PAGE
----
Trip Report: Piedra Parada, Chubut, Argentina
So You Want to Climb in the Patagonian Desert?
Piedra Parada, Chubut Region, Argentina
Johnny Townsend, Dani Reyes-Acosta, Loreah Winlow, Manuela Boehm, Thomas Martin, William Dabbert
Dani Reyes-Acosta and Loreah Winlow
Windy and overcast at times, we hit Parada at a perfect time in the Patagonian summer. Most of the days were long and sunny, although occasionally we encountered high overcast skies with light winds and temps dropping to the low- to mid-60s (Fahrenheit). Nighttime temps never dropped below 65, and in the day, we were most often climbing in tank tops and shorts.
Daytime highs climbed up to the low- to mid-80s, so timing out when to visit specific crags is key. Luckily, the Piedra Parada guidebook maps which crags are in the sun during morning and afternoon. (Note: the guidebook linked above is an incomplete–yet totally functional–version of the original book.)
Piedra Parada is definitely off the beaten track, unless you’ve gotten wind of the South American summer climbing circuit. Two hours from the closest pueblo, the canyon breaks open in the middle of the Patagonian desert, with only the small Chubut river and the Piedra Parada formation to demarcate its presence. While its presence exists both offline in local maps and online in places like the Mountain Project and various tourist agencies, we’d first gotten wind of this sport climbing heaven from friends Bill and Thomas, part of the crew that had convened at Refugio Frey. And thank god for those first bits of beta, because feeding us those tidbits of information early on fueled a fire that (at least in my book) rekindled the climbing stoke.
Driving along Ruta 40 from Bariloche to Esquel, then breaking off onto Ruta 12 towards Gualjaina in Argentina’s Chubut Province, Johnny and I hadn’t originally anticipated how long the 8+ hour drive would be. Five hours into the drive, we bivvy’d on the shores of Lago Puelo, just to rise the next morning and continue our trek. The alpine of Bariloche quickly melted into the desert of Chubut as we drove, and traffic grew to be less and less. Stopping in Esquel to fuel up and stock our pantry was a critical move; arriving later at Parada we’d discover that the paid camp host also has a “market,” but selection is slim, and price markups rampant.
Leaving Esquel, the frequency with which we’d pass other cars decreased until we were the only car on the road for maybe 30 minute intervals–save the occasional band of horses or hair armadillo scampering across the road. The place was remote, no joke.
That first week was idyllic: the weather was perfect (save one day of summer thundershowers), if not a little hot for climbing. Single pitch sport climbing had never been more fun, and the fact that there were so few people made it even better. Water wasn’t an issue: paid camping at Mario’s (just in front of the canyon’s entrance) had potable water, and for those so inclined, showers. Across the river, the hippie camp hosted some of our new Argentinian and Chilean friends, whom we joined once for a magical “Martes Musical” (Music Tuesday)–note: Spanish is a must if you’re going to befriend anyone other than gringos. And the routes were never-ending: there are over 25 crags with bolted routes ranging from 5.7 to 5.14, so each day promised a new adventure.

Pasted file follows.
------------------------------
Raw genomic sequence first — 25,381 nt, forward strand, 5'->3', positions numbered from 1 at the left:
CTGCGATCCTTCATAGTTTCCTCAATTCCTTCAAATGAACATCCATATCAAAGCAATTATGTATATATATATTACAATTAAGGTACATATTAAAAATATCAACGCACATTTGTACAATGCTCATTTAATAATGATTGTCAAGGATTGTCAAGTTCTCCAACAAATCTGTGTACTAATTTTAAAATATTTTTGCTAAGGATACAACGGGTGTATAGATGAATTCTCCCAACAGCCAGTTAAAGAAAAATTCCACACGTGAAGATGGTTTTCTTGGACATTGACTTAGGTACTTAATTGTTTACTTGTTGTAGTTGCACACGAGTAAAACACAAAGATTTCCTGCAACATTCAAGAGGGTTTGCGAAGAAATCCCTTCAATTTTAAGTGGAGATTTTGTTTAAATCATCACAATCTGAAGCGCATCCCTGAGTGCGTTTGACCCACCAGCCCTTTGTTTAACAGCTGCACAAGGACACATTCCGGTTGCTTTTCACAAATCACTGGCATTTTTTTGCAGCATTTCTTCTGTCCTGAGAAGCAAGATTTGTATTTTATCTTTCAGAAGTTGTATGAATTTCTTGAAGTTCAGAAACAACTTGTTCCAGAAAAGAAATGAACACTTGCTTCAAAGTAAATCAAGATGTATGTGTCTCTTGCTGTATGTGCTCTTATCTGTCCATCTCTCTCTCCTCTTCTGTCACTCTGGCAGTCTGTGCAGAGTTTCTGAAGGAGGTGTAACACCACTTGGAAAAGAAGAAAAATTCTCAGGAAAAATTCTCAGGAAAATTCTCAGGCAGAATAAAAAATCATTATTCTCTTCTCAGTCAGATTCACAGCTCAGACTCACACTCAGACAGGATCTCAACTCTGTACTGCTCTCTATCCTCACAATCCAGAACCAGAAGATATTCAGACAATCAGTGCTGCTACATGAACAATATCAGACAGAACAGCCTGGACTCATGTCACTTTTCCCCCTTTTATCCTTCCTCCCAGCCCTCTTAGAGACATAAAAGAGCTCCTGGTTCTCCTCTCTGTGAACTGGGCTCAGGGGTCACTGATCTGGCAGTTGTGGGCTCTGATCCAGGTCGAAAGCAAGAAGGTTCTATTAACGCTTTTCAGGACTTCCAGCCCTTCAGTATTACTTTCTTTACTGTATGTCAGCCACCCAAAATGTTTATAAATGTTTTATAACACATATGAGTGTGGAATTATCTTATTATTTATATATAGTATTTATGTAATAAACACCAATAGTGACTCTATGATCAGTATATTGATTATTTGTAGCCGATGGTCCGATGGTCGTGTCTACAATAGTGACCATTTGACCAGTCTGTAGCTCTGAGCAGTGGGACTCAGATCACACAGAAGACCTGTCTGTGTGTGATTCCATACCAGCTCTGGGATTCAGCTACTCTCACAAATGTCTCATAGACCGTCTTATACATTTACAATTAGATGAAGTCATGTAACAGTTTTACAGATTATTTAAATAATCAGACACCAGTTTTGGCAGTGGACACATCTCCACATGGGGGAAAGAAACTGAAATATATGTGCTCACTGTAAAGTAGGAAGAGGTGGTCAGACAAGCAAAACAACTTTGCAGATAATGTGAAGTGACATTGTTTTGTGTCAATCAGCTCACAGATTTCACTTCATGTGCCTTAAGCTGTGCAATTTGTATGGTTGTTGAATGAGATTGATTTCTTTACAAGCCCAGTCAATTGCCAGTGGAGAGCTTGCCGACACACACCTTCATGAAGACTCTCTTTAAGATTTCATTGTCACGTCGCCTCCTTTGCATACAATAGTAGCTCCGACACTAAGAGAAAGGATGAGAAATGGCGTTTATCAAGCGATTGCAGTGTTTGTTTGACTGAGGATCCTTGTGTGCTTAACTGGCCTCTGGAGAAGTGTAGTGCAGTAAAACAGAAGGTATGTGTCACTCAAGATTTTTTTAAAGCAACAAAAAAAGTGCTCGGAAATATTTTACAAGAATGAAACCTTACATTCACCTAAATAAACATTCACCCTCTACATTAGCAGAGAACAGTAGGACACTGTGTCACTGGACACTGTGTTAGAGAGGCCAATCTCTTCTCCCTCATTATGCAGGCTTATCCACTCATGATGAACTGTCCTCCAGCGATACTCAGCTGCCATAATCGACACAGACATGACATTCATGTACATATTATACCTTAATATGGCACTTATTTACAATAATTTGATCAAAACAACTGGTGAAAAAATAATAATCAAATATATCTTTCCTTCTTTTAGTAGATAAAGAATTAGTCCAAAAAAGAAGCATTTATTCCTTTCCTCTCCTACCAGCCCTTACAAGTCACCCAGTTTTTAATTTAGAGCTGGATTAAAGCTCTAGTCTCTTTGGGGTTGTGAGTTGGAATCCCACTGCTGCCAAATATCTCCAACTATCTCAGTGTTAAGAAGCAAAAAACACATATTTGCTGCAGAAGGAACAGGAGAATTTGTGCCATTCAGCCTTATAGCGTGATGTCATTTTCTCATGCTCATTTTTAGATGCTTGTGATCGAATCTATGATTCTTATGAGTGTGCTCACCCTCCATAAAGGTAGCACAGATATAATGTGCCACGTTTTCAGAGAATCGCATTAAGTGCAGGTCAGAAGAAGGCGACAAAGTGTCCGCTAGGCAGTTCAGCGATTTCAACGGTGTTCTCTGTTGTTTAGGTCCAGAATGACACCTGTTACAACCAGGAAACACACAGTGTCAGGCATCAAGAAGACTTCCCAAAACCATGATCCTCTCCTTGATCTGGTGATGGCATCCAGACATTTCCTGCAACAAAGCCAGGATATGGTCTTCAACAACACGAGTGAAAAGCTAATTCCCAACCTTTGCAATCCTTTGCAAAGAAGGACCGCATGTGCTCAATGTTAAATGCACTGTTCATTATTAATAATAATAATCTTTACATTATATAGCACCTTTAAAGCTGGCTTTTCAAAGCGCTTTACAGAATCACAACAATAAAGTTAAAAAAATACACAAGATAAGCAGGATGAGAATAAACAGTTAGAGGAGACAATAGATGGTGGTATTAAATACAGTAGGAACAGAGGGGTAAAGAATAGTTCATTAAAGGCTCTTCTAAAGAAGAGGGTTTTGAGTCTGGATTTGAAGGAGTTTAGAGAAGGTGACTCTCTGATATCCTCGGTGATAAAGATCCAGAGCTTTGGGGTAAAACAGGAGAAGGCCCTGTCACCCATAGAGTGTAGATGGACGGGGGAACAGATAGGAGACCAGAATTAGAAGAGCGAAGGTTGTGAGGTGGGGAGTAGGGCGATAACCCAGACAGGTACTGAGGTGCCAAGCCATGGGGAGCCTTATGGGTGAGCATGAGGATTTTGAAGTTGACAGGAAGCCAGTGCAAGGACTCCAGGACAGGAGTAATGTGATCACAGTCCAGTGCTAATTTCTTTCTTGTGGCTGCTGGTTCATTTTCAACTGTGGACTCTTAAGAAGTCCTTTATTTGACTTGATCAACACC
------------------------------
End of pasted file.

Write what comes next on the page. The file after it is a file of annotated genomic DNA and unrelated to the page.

While the guidebook isn’t mandatory, it definitely helps to have a copy before heading out there. Same goes for a climbing partner, unless you’re really outgoing and speak Spanish. And if all else fails? Fuel your stoke watching Petzl’s 2012 Rock Trip video chronicling their Piedra Parada shenanigans. And read this before you go.
What to Bring
- 60m (ideally 70m) rope
- 15+ quickdraws or alpine draws. Rope drag can be an issue on some of the routes, so having slings or longer dogbones is nice.
- Helmet. Holds might break. The rock is chossy, for whatever that means to you. Avoiding head injuries is always nice.
- Tent/sleeping bag/the essentials. If you visit in summer, you can likely bivvy outside, under the stars (but biting ants might be a problem).
- Food storage container. Mario’s cows (if you’re camping on his land) and rodents can and will get into your food. Secure your food or your 1lb. block of cheese might disappear down a gopher hole, as ours did.
- Backpack. Just because it’s single pitch sport climbing doesn’t mean you shouldn’t neatly pack all your gear up when heading into the canyon.
- Water containers, lots of them. There is no water source in the canyon, so packing in at least 1.5 liters is advisable on hot days. Larger containers are a must-have for your campsite as well, unless you want to continually walk back to Mario’s spigot.
- Water purifier, preferably pump-type. If you choose not to camp at Mario’s (and I don’t blame you), then you should filter the river water. After 3 weeks, our pump broke and we drank the water straight from the river, but I wouldn’t advise it. After all, our stomachs had 4 months of bacteria-hardening behind them.
- Spanish dictionary. If you don’t speak Spanish, bring along a dictionary or phrasebook so you can at least attempt to communicate with the locals.
Please note (along the guidelines of the last bullet point) that this climbing area, although on the radar of the international climbing scene, is still dominated by locals. There will likely be few, if any, English-speakers, and above all, the locals have been stewards of this climbing area since its earliest development stages. They are friendly, though, so crack that Spanish phrasebook and go make friends.